The Most Effective Homemade Fire Ant Treatment

Red fire ants building nest. Ant nest with leaf on mango tree.
© Yuphayao Pooh's/Shutterstock.com

Written by Kellianne Matthews

Published: April 22, 2024

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Fire ants are some of the toughest insects you’ll find in the U.S. These adaptable survivors can thrive in many different environments and withstand extreme conditions. Fire ants usually build their nests near damp areas underground and often go unnoticed unless they create a visible mound. They live in large colonies with one or a few queens, which can explode in size — reaching thousands in just one month! 

little fire ant group on wall of home indoor pest

In the United States, fire ants typically have reddish-brown heads and chests (thoraxes) with dark abdomens. 

©Snehasis Panja/Shutterstock.com

While they don’t intentionally target humans, fire ants aren’t creatures you’ll likely want to share your home with. Their bites cause stinging and burning and can lead to nasty hives on your skin. Fortunately, the most effective homemade fire ant treatment is super simple and uses just two ingredients!

The Most Effective Homemade Fire Ant Treatment

baking soda

Most animals do not like eating baking soda.

©Geo-grafika/Shutterstock.com

Ingredients:

  • Baking soda
  • Powdered sugar

Materials/Tools:

  • Measuring spoon
  • Optional: a container (a jar lid works great)

Instructions:

  1. Mix equal parts baking soda with equal parts powdered sugar. For example, if you use 1 tablespoon of baking soda, mix it with 1 tablespoon of powdered sugar. If you use 0.5 tablespoons of baking soda, mix it with 0.5 tablespoons of powdered sugar. 
  2. Set the trap. Choose a location where the ants will easily discover your homemade bait. Look for their trails or areas where they seem to be sneaking into your house. You can sprinkle the mixture directly on the ground in these areas, or place it in a small container, such as the lid of a jar, a bottle cap, or on a small plate. 
  3. Watch, wait, and refill as necessary: The sweet smell of the powdered sugar lures the ants to your trap, and they’ll happily take the mixture back to their nest. However, the baking soda hidden within their sugary treat will be their demise — or at the very least, give them a very upset stomach. Keep an eye on your bait, and refill it as often as necessary. 

Although we aren’t entirely sure why this method works, there are some theories. Powdered sugar and baking soda particles are tiny but similar in size — enough so that the ants can’t quite tell the difference between them. The sugar is sweet and lures the ants in, but the baking soda disrupts their digestion and causes a very unpleasant reaction in their stomachs.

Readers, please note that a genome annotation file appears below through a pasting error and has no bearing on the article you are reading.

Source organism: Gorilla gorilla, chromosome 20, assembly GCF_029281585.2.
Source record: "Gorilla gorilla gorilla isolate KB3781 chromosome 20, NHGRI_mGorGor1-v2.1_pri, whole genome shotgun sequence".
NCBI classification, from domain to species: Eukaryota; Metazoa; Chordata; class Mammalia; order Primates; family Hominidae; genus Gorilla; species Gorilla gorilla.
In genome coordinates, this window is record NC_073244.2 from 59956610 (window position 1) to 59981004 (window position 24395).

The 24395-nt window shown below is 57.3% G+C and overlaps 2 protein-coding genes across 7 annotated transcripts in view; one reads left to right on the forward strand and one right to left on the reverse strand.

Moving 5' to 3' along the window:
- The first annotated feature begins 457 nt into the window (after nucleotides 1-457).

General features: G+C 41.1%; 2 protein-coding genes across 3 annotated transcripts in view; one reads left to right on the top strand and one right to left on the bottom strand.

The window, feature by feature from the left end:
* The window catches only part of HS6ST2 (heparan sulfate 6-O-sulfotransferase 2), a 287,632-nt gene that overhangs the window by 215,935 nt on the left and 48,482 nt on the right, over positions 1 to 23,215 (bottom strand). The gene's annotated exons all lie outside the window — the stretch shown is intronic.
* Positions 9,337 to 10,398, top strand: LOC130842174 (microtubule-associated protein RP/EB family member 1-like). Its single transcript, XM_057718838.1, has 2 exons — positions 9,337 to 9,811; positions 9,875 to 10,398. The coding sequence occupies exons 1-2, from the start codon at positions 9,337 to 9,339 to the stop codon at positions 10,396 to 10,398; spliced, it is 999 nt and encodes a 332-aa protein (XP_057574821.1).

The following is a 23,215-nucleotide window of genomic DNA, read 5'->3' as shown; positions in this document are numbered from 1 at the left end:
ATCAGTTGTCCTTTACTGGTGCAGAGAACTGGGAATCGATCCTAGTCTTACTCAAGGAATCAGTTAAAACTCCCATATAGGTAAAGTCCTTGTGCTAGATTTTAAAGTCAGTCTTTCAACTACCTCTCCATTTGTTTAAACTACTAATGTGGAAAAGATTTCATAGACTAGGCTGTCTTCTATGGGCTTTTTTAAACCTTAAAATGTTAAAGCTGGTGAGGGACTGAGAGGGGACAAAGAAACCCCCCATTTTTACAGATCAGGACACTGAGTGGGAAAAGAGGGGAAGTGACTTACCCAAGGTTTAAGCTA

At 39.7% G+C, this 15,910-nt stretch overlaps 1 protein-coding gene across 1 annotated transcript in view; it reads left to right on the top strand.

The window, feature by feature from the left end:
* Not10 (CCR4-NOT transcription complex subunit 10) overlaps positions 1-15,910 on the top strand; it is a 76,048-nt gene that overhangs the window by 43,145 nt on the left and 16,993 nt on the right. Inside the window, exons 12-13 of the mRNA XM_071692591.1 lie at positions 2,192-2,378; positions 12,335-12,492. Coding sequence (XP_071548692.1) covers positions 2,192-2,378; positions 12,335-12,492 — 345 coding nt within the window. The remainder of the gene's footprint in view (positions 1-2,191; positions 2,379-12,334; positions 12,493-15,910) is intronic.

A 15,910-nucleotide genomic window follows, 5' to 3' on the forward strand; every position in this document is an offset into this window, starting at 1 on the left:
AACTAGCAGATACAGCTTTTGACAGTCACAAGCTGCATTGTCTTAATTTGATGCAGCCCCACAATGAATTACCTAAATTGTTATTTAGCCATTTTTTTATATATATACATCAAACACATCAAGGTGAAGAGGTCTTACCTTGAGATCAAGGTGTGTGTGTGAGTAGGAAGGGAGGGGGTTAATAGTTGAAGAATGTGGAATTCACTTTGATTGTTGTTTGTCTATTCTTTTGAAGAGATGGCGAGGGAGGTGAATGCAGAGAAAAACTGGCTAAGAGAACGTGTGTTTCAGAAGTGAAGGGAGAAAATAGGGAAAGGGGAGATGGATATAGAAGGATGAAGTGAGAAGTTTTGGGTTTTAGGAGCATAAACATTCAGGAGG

What Else Can You Do to Keep Fire Ants Away?

Fire ant bed with grass protruding through bed.

Fire ants often build their colonies in mounds of dirt.

©EngineerPhotos/Shutterstock.com

Baking soda and sugar bait can be an easy and effective homemade fire ant treatment. However, it’s important to remember that fire ants are hardy and persistent. These aggressive insects live in large colonies, so if your infestation is severe, this homemade bait might not be enough. Here are some other options you can try:

  • Keep your kitchen clean. Sweep floors, wipe down counters, and dust away crumbs hiding under the toaster. 
  • Clean your kitchen with vinegar. The strong smell confuses ants and makes it hard for them to follow their friends’ trails. 
  • If you can identify their entry points, you can sprinkle borax or diatomaceous earth around potential access points. These fine powders dehydrate and help to deter the ants from entering your home. 
  • Seal up any cracks the ants might be using to get into your home. 

Remember: It may take some time to see results, no matter what method you use. However, if the fire ants just keep coming back or if there are large colonies around your home, you may want to call in a professional pest control service.


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About the Author

Kellianne Matthews is a writer at A-Z Animals where her primary focus is on anthrozoology, conservation, human-animal relationships, and animal behavior. Kellianne has been writing and researching animals for over ten years and has decades of hands-on experience working with a variety of different animals. She holds a Master’s Degree from Brigham Young University, which she earned in 2017. A resident of Utah, Kellianne enjoys creating, exploring and learning new things, analyzing movies, caring for animals, and playing with her cats.

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